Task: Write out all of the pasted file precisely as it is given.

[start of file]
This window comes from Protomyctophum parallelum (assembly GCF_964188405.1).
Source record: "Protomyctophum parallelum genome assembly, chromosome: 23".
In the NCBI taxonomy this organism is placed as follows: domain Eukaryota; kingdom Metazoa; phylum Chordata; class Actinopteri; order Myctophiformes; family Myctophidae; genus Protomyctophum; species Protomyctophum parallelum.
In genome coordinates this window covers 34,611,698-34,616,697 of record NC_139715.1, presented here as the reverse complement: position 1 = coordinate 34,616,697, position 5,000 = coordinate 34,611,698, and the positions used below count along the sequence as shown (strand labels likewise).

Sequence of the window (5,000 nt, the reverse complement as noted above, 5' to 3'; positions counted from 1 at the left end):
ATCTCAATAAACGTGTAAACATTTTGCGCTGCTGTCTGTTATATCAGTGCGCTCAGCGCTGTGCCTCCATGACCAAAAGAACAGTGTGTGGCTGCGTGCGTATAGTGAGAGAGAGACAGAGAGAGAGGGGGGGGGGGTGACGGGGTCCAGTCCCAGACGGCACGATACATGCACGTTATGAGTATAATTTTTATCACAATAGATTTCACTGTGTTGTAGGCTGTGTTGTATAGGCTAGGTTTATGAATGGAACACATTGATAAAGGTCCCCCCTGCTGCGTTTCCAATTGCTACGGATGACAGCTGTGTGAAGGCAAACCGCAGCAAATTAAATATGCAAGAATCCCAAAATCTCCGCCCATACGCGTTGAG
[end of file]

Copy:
This window comes from Protomyctophum parallelum (assembly GCF_964188405.1).
Source record: "Protomyctophum parallelum genome assembly, chromosome: 23".
In the NCBI taxonomy this organism is placed as follows: domain Eukaryota; kingdom Metazoa; phylum Chordata; class Actinopteri; order Myctophiformes; family Myctophidae; genus Protomyctophum; species Protomyctophum parallelum.
In genome coordinates this window covers 34,611,698-34,616,697 of record NC_139715.1, presented here as the reverse complement: position 1 = coordinate 34,616,697, position 5,000 = coordinate 34,611,698, and the positions used below count along the sequence as shown (strand labels likewise).

Sequence of the window (5,000 nt, the reverse complement as noted above, 5' to 3'; positions counted from 1 at the left end):
ATCTCAATAAACGTGTAAACATTTTGCGCTGCTGTCTGTTATATCAGTGCGCTCAGCGCTGTGCCTCCATGACCAAAAGAACAGTGTGTGGCTGCGTGCGTATAGTGAGAGAGAGACAGAGAGAGAGGGGGGGGGGGTGACGGGGTCCAGTCCCAGACGGCACGATACATGCACGTTATGAGTATAATTTTTATCACAATAGATTTCACTGTGTTGTAGGCTGTGTTGTATAGGCTAGGTTTATGAATGGAACACATTGATAAAGGTCCCCCCTGCTGCGTTTCCAATTGCTACGGATGACAGCTGTGTGAAGGCAAACCGCAGCAAATTAAATATGCAAGAATCCCAAAATCTCCGCCCATACGCGTTGAG